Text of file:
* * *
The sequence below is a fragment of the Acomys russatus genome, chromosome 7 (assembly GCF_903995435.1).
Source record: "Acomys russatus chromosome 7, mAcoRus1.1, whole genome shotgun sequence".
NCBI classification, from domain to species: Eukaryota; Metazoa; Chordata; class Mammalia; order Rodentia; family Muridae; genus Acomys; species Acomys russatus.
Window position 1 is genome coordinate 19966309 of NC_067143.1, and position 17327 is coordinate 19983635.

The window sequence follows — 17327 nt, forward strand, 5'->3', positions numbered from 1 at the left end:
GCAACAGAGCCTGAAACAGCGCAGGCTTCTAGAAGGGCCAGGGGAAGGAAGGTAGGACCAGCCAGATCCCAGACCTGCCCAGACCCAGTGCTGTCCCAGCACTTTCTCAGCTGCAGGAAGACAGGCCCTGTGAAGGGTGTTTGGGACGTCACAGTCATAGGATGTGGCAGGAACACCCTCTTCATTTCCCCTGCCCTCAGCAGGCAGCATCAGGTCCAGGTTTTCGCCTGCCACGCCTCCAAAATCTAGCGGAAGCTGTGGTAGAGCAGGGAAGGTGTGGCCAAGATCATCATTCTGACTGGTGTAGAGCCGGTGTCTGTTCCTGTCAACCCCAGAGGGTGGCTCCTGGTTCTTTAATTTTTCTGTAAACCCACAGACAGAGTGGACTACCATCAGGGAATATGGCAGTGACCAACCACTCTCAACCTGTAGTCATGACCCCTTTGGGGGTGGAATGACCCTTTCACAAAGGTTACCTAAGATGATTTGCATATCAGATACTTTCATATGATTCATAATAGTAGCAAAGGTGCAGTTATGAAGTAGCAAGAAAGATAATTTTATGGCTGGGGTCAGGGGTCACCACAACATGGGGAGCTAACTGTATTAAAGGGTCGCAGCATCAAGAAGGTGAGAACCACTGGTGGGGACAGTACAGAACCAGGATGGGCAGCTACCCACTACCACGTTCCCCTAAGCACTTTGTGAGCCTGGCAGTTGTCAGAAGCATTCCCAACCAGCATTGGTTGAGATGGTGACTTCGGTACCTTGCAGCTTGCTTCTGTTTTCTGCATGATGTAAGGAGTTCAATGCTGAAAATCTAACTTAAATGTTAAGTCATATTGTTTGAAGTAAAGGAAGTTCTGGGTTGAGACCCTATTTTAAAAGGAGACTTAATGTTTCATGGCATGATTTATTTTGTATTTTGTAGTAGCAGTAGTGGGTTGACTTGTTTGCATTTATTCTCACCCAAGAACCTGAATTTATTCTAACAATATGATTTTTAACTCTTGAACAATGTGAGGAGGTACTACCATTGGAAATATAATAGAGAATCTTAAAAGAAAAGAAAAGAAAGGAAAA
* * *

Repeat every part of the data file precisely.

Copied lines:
The sequence below is a fragment of the Acomys russatus genome, chromosome 7 (assembly GCF_903995435.1).
Source record: "Acomys russatus chromosome 7, mAcoRus1.1, whole genome shotgun sequence".
NCBI classification, from domain to species: Eukaryota; Metazoa; Chordata; class Mammalia; order Rodentia; family Muridae; genus Acomys; species Acomys russatus.
Window position 1 is genome coordinate 19966309 of NC_067143.1, and position 17327 is coordinate 19983635.

The window sequence follows — 17327 nt, forward strand, 5'->3', positions numbered from 1 at the left end:
GCAACAGAGCCTGAAACAGCGCAGGCTTCTAGAAGGGCCAGGGGAAGGAAGGTAGGACCAGCCAGATCCCAGACCTGCCCAGACCCAGTGCTGTCCCAGCACTTTCTCAGCTGCAGGAAGACAGGCCCTGTGAAGGGTGTTTGGGACGTCACAGTCATAGGATGTGGCAGGAACACCCTCTTCATTTCCCCTGCCCTCAGCAGGCAGCATCAGGTCCAGGTTTTCGCCTGCCACGCCTCCAAAATCTAGCGGAAGCTGTGGTAGAGCAGGGAAGGTGTGGCCAAGATCATCATTCTGACTGGTGTAGAGCCGGTGTCTGTTCCTGTCAACCCCAGAGGGTGGCTCCTGGTTCTTTAATTTTTCTGTAAACCCACAGACAGAGTGGACTACCATCAGGGAATATGGCAGTGACCAACCACTCTCAACCTGTAGTCATGACCCCTTTGGGGGTGGAATGACCCTTTCACAAAGGTTACCTAAGATGATTTGCATATCAGATACTTTCATATGATTCATAATAGTAGCAAAGGTGCAGTTATGAAGTAGCAAGAAAGATAATTTTATGGCTGGGGTCAGGGGTCACCACAACATGGGGAGCTAACTGTATTAAAGGGTCGCAGCATCAAGAAGGTGAGAACCACTGGTGGGGACAGTACAGAACCAGGATGGGCAGCTACCCACTACCACGTTCCCCTAAGCACTTTGTGAGCCTGGCAGTTGTCAGAAGCATTCCCAACCAGCATTGGTTGAGATGGTGACTTCGGTACCTTGCAGCTTGCTTCTGTTTTCTGCATGATGTAAGGAGTTCAATGCTGAAAATCTAACTTAAATGTTAAGTCATATTGTTTGAAGTAAAGGAAGTTCTGGGTTGAGACCCTATTTTAAAAGGAGACTTAATGTTTCATGGCATGATTTATTTTGTATTTTGTAGTAGCAGTAGTGGGTTGACTTGTTTGCATTTATTCTCACCCAAGAACCTGAATTTATTCTAACAATATGATTTTTAACTCTTGAACAATGTGAGGAGGTACTACCATTGGAAATATAATAGAGAATCTTAAAAGAAAAGAAAAGAAAGGAAAA